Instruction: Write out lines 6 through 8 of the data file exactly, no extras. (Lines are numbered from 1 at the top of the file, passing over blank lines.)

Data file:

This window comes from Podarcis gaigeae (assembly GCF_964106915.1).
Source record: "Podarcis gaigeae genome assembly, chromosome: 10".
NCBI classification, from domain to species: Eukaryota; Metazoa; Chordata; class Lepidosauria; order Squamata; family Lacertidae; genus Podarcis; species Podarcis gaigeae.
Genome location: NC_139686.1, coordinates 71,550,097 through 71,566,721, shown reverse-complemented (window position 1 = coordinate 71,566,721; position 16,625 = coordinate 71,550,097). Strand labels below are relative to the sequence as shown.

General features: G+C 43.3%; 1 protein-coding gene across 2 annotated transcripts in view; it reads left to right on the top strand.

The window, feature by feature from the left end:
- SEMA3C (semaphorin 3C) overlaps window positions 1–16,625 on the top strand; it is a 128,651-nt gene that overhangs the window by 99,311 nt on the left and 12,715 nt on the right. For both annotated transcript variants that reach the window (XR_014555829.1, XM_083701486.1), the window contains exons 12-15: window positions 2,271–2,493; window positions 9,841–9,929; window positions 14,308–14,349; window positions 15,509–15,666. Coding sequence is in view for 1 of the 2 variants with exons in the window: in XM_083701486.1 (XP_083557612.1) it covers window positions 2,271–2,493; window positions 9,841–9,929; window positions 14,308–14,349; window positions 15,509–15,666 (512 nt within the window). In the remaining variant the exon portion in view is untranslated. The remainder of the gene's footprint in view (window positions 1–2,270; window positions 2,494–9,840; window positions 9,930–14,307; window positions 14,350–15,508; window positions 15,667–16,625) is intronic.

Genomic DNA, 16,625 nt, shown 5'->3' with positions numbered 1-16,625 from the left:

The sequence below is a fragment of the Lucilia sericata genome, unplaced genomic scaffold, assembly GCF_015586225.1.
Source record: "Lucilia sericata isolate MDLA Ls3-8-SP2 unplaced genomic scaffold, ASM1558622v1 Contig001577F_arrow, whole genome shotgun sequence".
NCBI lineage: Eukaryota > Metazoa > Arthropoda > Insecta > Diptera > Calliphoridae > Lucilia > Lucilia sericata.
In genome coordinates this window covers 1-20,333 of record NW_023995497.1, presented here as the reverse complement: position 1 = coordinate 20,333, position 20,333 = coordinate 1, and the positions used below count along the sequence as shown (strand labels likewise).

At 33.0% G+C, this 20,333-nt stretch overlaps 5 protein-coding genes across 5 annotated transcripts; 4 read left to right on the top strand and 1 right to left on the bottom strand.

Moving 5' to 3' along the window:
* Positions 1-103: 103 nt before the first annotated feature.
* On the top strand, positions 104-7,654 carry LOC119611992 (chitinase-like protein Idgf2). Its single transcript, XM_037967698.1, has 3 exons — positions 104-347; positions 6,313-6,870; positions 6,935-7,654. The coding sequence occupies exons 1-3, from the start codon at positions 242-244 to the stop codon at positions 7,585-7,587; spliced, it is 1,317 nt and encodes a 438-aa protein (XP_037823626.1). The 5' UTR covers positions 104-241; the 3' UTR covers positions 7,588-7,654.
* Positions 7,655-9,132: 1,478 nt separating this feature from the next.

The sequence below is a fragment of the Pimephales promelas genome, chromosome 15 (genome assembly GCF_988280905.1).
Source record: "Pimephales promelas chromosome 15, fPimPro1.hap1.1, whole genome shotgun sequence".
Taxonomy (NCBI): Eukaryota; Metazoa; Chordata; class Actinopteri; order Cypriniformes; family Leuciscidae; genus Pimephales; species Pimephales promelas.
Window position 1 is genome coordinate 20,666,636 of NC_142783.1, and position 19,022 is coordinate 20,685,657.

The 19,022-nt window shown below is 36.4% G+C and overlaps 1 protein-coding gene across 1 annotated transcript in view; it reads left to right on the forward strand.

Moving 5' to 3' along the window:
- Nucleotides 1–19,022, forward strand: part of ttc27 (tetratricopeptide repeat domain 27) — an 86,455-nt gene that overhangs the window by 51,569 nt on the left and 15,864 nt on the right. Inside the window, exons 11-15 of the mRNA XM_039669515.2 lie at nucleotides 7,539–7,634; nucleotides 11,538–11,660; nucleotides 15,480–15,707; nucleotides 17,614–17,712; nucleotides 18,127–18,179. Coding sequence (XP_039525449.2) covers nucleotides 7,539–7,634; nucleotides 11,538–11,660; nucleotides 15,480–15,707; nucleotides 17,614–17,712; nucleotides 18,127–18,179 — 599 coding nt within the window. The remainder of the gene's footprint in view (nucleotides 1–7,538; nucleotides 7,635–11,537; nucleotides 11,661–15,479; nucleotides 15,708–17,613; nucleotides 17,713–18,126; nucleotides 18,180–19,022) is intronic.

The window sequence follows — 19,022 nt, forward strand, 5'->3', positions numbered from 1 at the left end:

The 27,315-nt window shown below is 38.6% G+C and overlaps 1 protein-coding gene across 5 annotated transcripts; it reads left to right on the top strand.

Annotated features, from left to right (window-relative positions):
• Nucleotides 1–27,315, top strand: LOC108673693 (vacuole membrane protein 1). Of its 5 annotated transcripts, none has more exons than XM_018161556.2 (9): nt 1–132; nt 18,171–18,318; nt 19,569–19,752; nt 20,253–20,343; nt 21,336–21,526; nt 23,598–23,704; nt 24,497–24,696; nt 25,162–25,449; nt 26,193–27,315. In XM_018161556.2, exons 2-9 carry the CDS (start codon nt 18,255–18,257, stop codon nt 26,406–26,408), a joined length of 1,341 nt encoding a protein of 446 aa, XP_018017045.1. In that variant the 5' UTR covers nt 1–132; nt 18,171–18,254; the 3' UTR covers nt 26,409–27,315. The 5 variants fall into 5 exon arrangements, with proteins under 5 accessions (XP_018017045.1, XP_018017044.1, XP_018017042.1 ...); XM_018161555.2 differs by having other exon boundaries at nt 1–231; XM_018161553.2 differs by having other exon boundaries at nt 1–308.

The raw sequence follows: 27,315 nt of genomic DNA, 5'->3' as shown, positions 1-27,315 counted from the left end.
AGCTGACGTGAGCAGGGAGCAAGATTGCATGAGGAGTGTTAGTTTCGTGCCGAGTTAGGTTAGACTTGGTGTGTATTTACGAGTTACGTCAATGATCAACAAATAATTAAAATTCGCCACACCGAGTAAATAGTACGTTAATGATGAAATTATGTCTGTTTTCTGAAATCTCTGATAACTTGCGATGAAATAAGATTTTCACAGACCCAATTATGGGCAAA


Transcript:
The window, feature by feature from the left end:
- SEMA3C (semaphorin 3C) overlaps window positions 1–16,625 on the top strand; it is a 128,651-nt gene that overhangs the window by 99,311 nt on the left and 12,715 nt on the right. For both annotated transcript variants that reach the window (XR_014555829.1, XM_083701486.1), the window contains exons 12-15: window positions 2,271–2,493; window positions 9,841–9,929; window positions 14,308–14,349; window positions 15,509–15,666. Coding sequence is in view for 1 of the 2 variants with exons in the window: in XM_083701486.1 (XP_083557612.1) it covers window positions 2,271–2,493; window positions 9,841–9,929; window positions 14,308–14,349; window positions 15,509–15,666 (512 nt within the window). In the remaining variant the exon portion in view is untranslated. The remainder of the gene's footprint in view (window positions 1–2,270; window positions 2,494–9,840; window positions 9,930–14,307; window positions 14,350–15,508; window positions 15,667–16,625) is intronic.

Genomic DNA, 16,625 nt, shown 5'->3' with positions numbered 1-16,625 from the left: